Hoatzin and Bar-headed Goose - How Birds Evolve - Princeton Press

But there’s more, from tales and experiences and journeys around the globe where the author takes us from east to west to learn the genetic differences of Rock Partridge and Red-legged Partridge, or to the Crossbills of North America and ‘ecological speciation’. 

Red-legged Partridge & Rock Partridge - How Birds Evolve - Princeton Press

As every birder knows, Crossbills’ bills are highly specialised for extracting seeds from conifer cones. In North America Crossbills with differing call types specialise on different conifers and have bill differences adapted for the particular cones.  The Crossbills' calls create flock cohesion whereby birds with the same calls forage together and choose mates from within the flock. Ornithologists studying the Crossbills believe that changes taking place plus interplay with squirrels mean that ecological speciation is taking place and that there are now six species of North American Crossbills, the latest one Cassia Crossbill.  

Like all science, the science of evolution is never settled but taking place as we speak. “Science is the pursuit and application of knowledge and understanding of the natural and social world following a systematic methodology based on Evidence.” 

Such a book would not be complete without the author reminding readers of the perils facing birds in Chapter 12 Evolution and Extinction. Since 1970 bird populations in North America have declined by 29%, a loss of 3 billion birds. At least 40% of the world’s species of birds are in decline with 1 in every 8 species threatened by complete extinction. Birds alone are not in peril. In the 541 million years since animals first diversified, there have been five mass extinctions. Many biologists are convinced we are near a sixth mass extinction uniquely caused by the actions of a single species, man.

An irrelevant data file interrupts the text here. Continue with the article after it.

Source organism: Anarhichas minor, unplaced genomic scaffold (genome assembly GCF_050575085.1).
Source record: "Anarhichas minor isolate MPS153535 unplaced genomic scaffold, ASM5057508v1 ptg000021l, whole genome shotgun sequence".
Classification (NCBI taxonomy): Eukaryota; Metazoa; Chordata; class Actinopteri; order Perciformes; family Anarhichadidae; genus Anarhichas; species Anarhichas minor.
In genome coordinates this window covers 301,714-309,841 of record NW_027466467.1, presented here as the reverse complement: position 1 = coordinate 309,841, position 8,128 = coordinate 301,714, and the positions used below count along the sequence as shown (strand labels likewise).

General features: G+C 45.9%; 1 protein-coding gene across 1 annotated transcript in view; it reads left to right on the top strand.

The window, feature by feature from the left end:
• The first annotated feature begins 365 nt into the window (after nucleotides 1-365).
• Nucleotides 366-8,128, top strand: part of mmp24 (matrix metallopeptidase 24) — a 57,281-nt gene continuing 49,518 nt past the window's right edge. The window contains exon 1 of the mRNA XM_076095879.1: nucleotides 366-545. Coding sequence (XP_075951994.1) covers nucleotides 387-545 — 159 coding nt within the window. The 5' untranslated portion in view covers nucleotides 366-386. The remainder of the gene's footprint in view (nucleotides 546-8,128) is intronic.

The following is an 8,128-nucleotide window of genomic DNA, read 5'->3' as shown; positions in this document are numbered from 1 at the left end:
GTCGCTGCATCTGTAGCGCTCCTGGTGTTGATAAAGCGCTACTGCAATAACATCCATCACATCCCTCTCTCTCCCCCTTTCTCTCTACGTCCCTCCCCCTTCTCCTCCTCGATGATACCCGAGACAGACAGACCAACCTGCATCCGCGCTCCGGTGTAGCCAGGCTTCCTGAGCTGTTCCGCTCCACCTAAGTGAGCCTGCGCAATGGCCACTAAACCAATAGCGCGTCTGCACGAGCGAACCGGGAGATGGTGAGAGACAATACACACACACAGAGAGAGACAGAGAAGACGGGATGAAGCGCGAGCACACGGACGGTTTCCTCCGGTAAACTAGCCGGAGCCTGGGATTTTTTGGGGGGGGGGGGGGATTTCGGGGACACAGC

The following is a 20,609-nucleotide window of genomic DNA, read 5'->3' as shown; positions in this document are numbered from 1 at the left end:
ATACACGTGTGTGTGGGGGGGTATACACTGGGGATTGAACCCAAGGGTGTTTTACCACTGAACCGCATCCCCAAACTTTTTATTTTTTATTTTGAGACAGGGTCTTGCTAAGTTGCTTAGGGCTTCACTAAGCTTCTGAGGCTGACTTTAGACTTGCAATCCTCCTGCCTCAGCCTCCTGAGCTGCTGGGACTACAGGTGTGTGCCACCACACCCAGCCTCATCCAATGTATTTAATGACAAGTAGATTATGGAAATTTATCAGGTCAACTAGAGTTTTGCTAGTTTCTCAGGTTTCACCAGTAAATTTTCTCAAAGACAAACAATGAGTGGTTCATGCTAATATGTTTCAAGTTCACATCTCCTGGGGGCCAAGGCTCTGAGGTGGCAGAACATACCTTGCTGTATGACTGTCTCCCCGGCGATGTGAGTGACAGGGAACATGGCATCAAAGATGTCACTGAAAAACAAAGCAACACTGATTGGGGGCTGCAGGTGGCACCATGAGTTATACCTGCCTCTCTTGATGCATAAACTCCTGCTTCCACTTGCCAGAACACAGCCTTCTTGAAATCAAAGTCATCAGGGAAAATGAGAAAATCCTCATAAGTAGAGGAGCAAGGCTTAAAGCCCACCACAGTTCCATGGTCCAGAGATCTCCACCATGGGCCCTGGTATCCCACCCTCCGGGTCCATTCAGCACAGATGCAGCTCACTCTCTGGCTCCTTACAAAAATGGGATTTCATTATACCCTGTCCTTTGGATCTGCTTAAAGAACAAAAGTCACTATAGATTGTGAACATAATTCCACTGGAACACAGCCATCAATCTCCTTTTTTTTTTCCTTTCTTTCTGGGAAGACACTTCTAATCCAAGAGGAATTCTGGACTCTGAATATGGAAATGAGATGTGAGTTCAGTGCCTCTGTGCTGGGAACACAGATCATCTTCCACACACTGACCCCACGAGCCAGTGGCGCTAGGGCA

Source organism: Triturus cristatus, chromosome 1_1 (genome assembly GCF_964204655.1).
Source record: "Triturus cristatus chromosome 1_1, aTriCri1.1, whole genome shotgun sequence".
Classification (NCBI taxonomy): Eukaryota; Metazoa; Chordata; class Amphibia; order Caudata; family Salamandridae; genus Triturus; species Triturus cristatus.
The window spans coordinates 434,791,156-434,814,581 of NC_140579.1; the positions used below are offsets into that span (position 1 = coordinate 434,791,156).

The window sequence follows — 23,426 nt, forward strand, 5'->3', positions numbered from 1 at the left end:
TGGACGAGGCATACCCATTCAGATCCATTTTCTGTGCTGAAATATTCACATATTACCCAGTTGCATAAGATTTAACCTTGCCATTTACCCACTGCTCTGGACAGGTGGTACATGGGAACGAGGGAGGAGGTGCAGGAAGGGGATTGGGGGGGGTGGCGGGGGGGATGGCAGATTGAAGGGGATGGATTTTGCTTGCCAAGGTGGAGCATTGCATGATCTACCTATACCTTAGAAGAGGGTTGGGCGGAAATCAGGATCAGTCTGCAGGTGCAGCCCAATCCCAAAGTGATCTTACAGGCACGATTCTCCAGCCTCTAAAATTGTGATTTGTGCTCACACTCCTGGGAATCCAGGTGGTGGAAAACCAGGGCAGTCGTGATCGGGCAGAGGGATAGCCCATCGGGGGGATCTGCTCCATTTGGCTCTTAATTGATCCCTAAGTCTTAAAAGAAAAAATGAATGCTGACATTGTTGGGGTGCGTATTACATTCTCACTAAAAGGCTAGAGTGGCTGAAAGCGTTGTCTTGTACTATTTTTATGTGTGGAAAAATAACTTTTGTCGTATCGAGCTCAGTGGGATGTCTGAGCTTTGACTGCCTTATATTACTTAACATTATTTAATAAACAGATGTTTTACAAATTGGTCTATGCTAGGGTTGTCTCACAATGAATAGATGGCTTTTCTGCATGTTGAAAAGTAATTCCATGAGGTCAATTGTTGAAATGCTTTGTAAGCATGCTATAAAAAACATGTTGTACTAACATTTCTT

If there’s a reproach to be made of the modern day birding scene it is that too many birders focus overmuch on the rarity aspect without displaying that element of curiosity, the “what, why and when” of birds. It is a fact of the current birding scene that many do not trouble themselves too much about birds’ life histories, their day to day existence, or how birds came to be. 

How Birds Evolve is a moderately technical book to test the desire to learn more, to fill that gap, a book that with just a little perseverance will encourage even the most unimaginative twitcher to cast their bins beyond immediate vistas and inspire them to evolve into a more rounded birder. 

How Birds Evolve is accessible, exhilarating science for everyone – amateur birder, professional naturalist or just the average man. It’s a great book and one to read over and over and I thoroughly recommend it to all.

This is already my Bird Book of 2022 and I can't see it being bettered. 

Price: $29.95/£25.00 
ISBN:9780691182629 
Published (US):Oct 19, 2021 
Published (UK):Jan 4, 2022 
Pages:320 
Size:6.12 x 9.25 in. 
Illustrations 48 colour + 67 b/w illus. 4 tables.